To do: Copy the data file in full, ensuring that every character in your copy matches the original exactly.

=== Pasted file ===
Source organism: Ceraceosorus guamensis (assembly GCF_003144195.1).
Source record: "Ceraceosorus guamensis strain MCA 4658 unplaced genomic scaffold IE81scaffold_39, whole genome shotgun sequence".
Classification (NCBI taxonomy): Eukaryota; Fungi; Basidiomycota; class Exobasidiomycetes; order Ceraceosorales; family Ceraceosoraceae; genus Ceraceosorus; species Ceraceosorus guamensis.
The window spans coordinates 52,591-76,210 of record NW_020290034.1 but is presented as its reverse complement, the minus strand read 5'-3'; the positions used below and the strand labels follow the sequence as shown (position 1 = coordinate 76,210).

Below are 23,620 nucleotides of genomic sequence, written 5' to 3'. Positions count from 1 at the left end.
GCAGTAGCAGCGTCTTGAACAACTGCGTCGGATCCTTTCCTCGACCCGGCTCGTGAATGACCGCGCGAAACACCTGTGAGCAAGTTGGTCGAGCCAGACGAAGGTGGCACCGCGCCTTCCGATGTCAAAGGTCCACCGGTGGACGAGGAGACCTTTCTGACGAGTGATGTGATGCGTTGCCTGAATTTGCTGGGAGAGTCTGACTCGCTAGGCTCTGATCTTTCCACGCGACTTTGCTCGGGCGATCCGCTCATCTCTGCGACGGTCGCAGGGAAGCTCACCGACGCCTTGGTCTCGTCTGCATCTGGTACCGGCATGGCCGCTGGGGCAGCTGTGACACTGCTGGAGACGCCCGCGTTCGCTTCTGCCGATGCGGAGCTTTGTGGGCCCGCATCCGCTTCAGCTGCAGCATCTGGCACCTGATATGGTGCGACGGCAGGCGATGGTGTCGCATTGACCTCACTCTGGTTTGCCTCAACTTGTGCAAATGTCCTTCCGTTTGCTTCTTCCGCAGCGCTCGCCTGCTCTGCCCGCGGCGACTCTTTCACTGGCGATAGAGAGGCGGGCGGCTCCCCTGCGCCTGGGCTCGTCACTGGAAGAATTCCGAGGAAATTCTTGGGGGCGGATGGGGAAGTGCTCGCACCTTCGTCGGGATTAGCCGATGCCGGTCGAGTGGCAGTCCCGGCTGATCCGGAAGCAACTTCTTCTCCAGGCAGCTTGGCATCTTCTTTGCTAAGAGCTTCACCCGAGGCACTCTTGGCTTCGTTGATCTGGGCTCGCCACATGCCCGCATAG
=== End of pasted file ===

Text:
Source organism: Ceraceosorus guamensis (assembly GCF_003144195.1).
Source record: "Ceraceosorus guamensis strain MCA 4658 unplaced genomic scaffold IE81scaffold_39, whole genome shotgun sequence".
Classification (NCBI taxonomy): Eukaryota; Fungi; Basidiomycota; class Exobasidiomycetes; order Ceraceosorales; family Ceraceosoraceae; genus Ceraceosorus; species Ceraceosorus guamensis.
The window spans coordinates 52,591-76,210 of record NW_020290034.1 but is presented as its reverse complement, the minus strand read 5'-3'; the positions used below and the strand labels follow the sequence as shown (position 1 = coordinate 76,210).

Below are 23,620 nucleotides of genomic sequence, written 5' to 3'. Positions count from 1 at the left end.
GCAGTAGCAGCGTCTTGAACAACTGCGTCGGATCCTTTCCTCGACCCGGCTCGTGAATGACCGCGCGAAACACCTGTGAGCAAGTTGGTCGAGCCAGACGAAGGTGGCACCGCGCCTTCCGATGTCAAAGGTCCACCGGTGGACGAGGAGACCTTTCTGACGAGTGATGTGATGCGTTGCCTGAATTTGCTGGGAGAGTCTGACTCGCTAGGCTCTGATCTTTCCACGCGACTTTGCTCGGGCGATCCGCTCATCTCTGCGACGGTCGCAGGGAAGCTCACCGACGCCTTGGTCTCGTCTGCATCTGGTACCGGCATGGCCGCTGGGGCAGCTGTGACACTGCTGGAGACGCCCGCGTTCGCTTCTGCCGATGCGGAGCTTTGTGGGCCCGCATCCGCTTCAGCTGCAGCATCTGGCACCTGATATGGTGCGACGGCAGGCGATGGTGTCGCATTGACCTCACTCTGGTTTGCCTCAACTTGTGCAAATGTCCTTCCGTTTGCTTCTTCCGCAGCGCTCGCCTGCTCTGCCCGCGGCGACTCTTTCACTGGCGATAGAGAGGCGGGCGGCTCCCCTGCGCCTGGGCTCGTCACTGGAAGAATTCCGAGGAAATTCTTGGGGGCGGATGGGGAAGTGCTCGCACCTTCGTCGGGATTAGCCGATGCCGGTCGAGTGGCAGTCCCGGCTGATCCGGAAGCAACTTCTTCTCCAGGCAGCTTGGCATCTTCTTTGCTAAGAGCTTCACCCGAGGCACTCTTGGCTTCGTTGATCTGGGCTCGCCACATGCCCGCATAG